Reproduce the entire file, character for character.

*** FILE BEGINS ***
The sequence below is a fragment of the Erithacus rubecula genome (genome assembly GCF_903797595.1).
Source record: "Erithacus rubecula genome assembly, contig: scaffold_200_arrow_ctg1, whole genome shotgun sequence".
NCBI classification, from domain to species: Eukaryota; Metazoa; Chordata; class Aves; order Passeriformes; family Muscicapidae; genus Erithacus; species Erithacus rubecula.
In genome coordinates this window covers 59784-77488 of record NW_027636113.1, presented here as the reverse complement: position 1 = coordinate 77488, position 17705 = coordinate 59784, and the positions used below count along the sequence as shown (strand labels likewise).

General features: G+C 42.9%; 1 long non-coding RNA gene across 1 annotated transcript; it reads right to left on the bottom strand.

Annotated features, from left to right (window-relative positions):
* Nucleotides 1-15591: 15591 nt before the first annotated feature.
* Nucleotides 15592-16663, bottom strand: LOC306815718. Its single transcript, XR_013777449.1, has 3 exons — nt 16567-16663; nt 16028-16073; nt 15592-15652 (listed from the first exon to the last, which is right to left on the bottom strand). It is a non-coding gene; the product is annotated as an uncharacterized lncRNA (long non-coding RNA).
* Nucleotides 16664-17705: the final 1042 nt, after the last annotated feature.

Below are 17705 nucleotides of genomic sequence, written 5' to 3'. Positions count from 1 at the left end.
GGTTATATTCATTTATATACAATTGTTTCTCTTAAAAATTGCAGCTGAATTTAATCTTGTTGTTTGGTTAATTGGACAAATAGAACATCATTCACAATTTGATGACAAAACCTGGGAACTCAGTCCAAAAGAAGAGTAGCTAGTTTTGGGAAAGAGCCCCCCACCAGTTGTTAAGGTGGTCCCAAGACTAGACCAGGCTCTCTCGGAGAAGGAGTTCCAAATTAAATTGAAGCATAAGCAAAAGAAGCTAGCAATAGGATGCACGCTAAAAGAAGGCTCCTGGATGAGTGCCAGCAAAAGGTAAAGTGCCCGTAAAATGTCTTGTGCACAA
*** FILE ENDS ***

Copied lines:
The sequence below is a fragment of the Erithacus rubecula genome (genome assembly GCF_903797595.1).
Source record: "Erithacus rubecula genome assembly, contig: scaffold_200_arrow_ctg1, whole genome shotgun sequence".
NCBI classification, from domain to species: Eukaryota; Metazoa; Chordata; class Aves; order Passeriformes; family Muscicapidae; genus Erithacus; species Erithacus rubecula.
In genome coordinates this window covers 59784-77488 of record NW_027636113.1, presented here as the reverse complement: position 1 = coordinate 77488, position 17705 = coordinate 59784, and the positions used below count along the sequence as shown (strand labels likewise).

General features: G+C 42.9%; 1 long non-coding RNA gene across 1 annotated transcript; it reads right to left on the bottom strand.

Annotated features, from left to right (window-relative positions):
* Nucleotides 1-15591: 15591 nt before the first annotated feature.
* Nucleotides 15592-16663, bottom strand: LOC306815718. Its single transcript, XR_013777449.1, has 3 exons — nt 16567-16663; nt 16028-16073; nt 15592-15652 (listed from the first exon to the last, which is right to left on the bottom strand). It is a non-coding gene; the product is annotated as an uncharacterized lncRNA (long non-coding RNA).
* Nucleotides 16664-17705: the final 1042 nt, after the last annotated feature.

Below are 17705 nucleotides of genomic sequence, written 5' to 3'. Positions count from 1 at the left end.
GGTTATATTCATTTATATACAATTGTTTCTCTTAAAAATTGCAGCTGAATTTAATCTTGTTGTTTGGTTAATTGGACAAATAGAACATCATTCACAATTTGATGACAAAACCTGGGAACTCAGTCCAAAAGAAGAGTAGCTAGTTTTGGGAAAGAGCCCCCCACCAGTTGTTAAGGTGGTCCCAAGACTAGACCAGGCTCTCTCGGAGAAGGAGTTCCAAATTAAATTGAAGCATAAGCAAAAGAAGCTAGCAATAGGATGCACGCTAAAAGAAGGCTCCTGGATGAGTGCCAGCAAAAGGTAAAGTGCCCGTAAAATGTCTTGTGCACAA